Voice and the COVID-19 Pandemic

By: Amanda Bostwick, Paige Nelson, and Sydney Simon

It is now over a year since the World Health Organization (WHO) declared the novel coronavirus (COVID-19) a global pandemic. Many daily routines are now changed. Before you leave your home, you grab your keys, wallet, and now, your mask. Wearing a mask in public in America was practically unheard of, until it quickly became the norm. And, ith new norms in place, come new obstacles we face.

There is strong literature that supports the hypothesis that humans use motor-patterns of facial structures (i.e.; mouth, nose, eyes, eyebrows, etc) to augment spoken language, and ultimately determine the message of the speaker. Listeners use patterns and visual cues such as the crack of a smile, scrunch of a nose, or a burrow of an eyebrow, to aid in comprehension of the speaker’s utterance. Face shields and surgical masks inhibit these helpful hints from being used, so we must rely more heavily on our voice. Soft spoken people may have to repeat themselves or raise their volume to be heard and understood. This could put extra strain on the vocal cords, potentially leading to changes in voice quality, or even benign lesions such as vocal nodules or polyps. In fact, Hieder et al. found that upwards of 33% of healthcare workers, who don extensive personal protective equipment (PPE; including surgical AND N-95 facemasks), may be experiencing a voice disorder.

Barriers such as masks, other PPE, and plexiglass are impacting humans in a multifactorial way by forcing us to use strategies to increase vocal intensity/loudness but using these can put vocal health in jeopardy. Some tips for maintaining vocal health are as follows:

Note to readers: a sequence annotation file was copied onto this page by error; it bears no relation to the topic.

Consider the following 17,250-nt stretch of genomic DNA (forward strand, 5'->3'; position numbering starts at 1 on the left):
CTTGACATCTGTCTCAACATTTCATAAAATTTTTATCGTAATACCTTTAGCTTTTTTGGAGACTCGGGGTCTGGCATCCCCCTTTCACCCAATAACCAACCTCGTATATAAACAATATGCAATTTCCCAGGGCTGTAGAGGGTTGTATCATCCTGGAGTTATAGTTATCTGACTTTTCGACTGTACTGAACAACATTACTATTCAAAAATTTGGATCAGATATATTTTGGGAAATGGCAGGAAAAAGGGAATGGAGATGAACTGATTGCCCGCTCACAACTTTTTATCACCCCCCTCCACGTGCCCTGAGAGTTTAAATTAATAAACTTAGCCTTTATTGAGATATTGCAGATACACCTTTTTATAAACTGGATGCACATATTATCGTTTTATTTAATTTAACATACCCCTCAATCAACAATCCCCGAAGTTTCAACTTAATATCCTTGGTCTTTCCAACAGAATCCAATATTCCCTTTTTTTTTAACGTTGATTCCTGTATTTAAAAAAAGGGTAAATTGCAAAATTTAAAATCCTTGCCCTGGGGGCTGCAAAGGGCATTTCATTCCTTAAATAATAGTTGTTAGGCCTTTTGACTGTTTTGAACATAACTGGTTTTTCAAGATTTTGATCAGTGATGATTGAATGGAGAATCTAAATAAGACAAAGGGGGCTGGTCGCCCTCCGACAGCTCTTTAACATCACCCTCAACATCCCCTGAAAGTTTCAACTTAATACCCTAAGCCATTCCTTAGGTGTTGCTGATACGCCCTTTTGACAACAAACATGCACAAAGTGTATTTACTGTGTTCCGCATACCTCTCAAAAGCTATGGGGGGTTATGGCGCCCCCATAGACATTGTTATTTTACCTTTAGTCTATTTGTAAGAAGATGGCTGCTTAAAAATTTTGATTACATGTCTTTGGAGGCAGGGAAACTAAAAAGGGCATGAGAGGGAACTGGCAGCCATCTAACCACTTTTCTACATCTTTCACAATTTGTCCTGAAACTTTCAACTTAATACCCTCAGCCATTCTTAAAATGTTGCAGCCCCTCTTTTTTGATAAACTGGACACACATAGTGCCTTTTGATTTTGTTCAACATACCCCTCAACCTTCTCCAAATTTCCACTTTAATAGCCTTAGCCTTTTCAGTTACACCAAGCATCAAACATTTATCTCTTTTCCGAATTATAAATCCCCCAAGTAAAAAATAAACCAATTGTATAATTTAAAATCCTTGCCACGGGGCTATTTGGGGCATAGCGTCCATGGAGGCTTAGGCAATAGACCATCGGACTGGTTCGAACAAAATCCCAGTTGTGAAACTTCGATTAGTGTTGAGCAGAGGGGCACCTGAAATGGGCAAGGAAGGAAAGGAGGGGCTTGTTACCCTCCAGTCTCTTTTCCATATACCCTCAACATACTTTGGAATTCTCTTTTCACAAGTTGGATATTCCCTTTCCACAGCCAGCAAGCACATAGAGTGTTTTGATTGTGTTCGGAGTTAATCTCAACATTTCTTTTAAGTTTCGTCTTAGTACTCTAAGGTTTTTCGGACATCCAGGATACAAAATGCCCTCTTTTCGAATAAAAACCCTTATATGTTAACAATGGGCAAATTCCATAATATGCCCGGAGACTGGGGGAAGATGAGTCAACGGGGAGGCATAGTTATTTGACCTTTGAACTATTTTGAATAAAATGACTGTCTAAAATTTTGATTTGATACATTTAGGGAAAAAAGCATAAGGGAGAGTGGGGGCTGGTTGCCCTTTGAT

1. Hydration

a. Making sure that you are consuming plenty of liquids is an easy way to keep the laryngeal vestibule/voice box lubricated for voicing.

b. Recommended hydration is 1 fl. Oz per 1lb. of body weight.

2. Speaking with Increased Respiratory Support

a. To increase and maintain loudness, fill your lungs with a deep breath of air and release the air across the entire utterance.

b. Longer utterances may require additional and deeper breaths, so make sure to incorporate this when your utterance has multiple clauses.

3. Increase respiratory “pump” muscle strength – there are many marketed devices that actually strengthen the breathing muscles that help you achieve voicing. Just search for “expiratory muscle strength trainer” in your internet browser and you will see several options!

Lastly, If you or someone you know is experiencing voice changes or difficulty, an ear, nose and throat (ENT) doctor and a speech-language pathologist (SLP) may be able to help. These individuals specialize in helping people with voice problems, and there are even published guidelines regarding telepractice and teletherapy to help people with voice problems – so even in times of what seems like virtual-everything, there may be help for your voice!


Heider, C. A., Álvarez, M. L., Fuentes‐López, E., González, C. A., León, N. I., Verástegui, D. C., … & Napolitano, C. A. (2020). Prevalence of voice disorders in healthcare workers in the universal masking COVID‐19 era. The Laryngoscope.

Castillo-Allendes, A., Contreras-Ruston, F., Cantor, L., Codino, J., Guzman, M., Malebran, C., … & Behlau, M. (2020). Voice therapy in the context of the covid-19 pandemic; guidelines for clinical practice. Journal of Voice.